Best EDM of 2012

The results of the annual Dubstep Forum awards for 2012 have finally been announced,  so it seems like a good time for me to give my picks (only 1/6 of the way into 2013!). I can’t say I’m too satsified with the way it turned out. Most of my nominees didn’t even make the final ballot. A lot of the winners are overhyped in my opinion, and  a lot of worthy candidates were overlooked. I’ll skip over categories that I don’t have a strong opinion on.

Best Producer: For me, this clearly has to be Biome. He released banger after banger in 2012 and was well ahead of the competition within the “dungeon” scene. A couple of my favourites from him, though I could really pick almost anything he put out in 2012:

Kahn, who won the award, is someone I like a lot, but I thought his success in 2012 had more to do with marketing than the quality of his releases. 2011 was actually a better year for him — I’m pretty sure I voted him as best artist. The Margeaux Pts. 1 & 2 and the Soul Motive 12’s were both excellent; the other releases were good, but not great. The “how we roll to Nando’s” video for Percy and making an actual phone hotline for the Hotline release were clever but I don’t think the tunes were as amazing as everyone else seems to.

Best New Producer:  How NDread didn’t make the final ballot I don’t understand. I voted for Kaiju based on the track “Silverfish” (Osiris), but I’ve hardly heard anything else from him.


Best DJ: This category should probably be retired, because Youngsta wins it almost by default. I voted for Biome on the strength of his Osiris/Cable mix (see below), but mostly just to vote for someone besides Youngsta.

Best Label:  Smokin Sessions. SMOKE017 -020 are all masterpieces. (The NDread track above is from SMOKE019.) I would put On The Edge  just behind Smokin Sessions, but ideally I should really count them together, since they’re both sublables of Z Audio and they release mostly the same artists. On The Edge is for the more techno-leaning releases, and Smokin Sessions for the house-leaning/soulful ones.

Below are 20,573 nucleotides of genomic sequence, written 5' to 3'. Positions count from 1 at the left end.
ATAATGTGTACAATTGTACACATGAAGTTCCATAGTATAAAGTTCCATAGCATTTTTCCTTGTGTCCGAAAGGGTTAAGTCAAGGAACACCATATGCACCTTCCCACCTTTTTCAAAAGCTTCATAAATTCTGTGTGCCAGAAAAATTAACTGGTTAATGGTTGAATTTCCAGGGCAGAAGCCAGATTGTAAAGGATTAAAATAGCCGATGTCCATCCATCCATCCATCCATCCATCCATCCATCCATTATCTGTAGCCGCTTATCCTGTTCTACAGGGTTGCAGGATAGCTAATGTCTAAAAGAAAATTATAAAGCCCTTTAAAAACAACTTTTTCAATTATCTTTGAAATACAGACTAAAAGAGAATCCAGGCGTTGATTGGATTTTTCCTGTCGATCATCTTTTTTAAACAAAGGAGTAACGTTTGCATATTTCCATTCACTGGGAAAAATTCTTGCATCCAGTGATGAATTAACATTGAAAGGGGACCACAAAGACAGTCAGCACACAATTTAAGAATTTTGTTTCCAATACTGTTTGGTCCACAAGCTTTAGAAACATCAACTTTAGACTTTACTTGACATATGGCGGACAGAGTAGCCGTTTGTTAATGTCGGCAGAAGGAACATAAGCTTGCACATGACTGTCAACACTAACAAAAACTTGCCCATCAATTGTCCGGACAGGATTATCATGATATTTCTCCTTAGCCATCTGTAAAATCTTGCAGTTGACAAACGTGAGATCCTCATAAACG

My next pick would be Cosmic Bridge, which is almost the only label doing what I think “post-dubstep” should be: tough music that takes the sub-bass and general aesthetic from dubstep into different tempos and styles, rather than oh-so-sophisticated house/techno/trap hybrids. EAN’s EP is practically the only decent footwork I’ve heard (Kuedo and Ital Tek use footwork rhythms  in very non-footwork tracks; there were some good footworkbits on Sully’s album last year). There’s an overall hip-hop feel to everything on this label that I like a lot; I think EDM could use more hip-hop and less house at the moment.

I can live with Deep Medi winning again though.

Best Track: Burial “Kindred” (Hyperdub) and Biome “Shadows” (New Moon) are almost neck-and-neck for me. I’ll put “Kindred” ahead just because it’s more ambitious, and because the usually-hyped Burial isn’t getting much attention recently. Burial is quite different than most of the other music I’m posting on here in that it’s decidedly human. I don’t think inhuman music is somehow in itself better than human music; conceptual interest and musical quality don’t necessarily coincide.

Biome “Shadows” is a good example of the biotechnology motif that recurs constantly in his work (even in his name). The bassline in the second drop (~1:55) sounds like Cthulhu rising from the depths and fits perfectly with the vocal sample that asks “Who sends monsters to kill us?”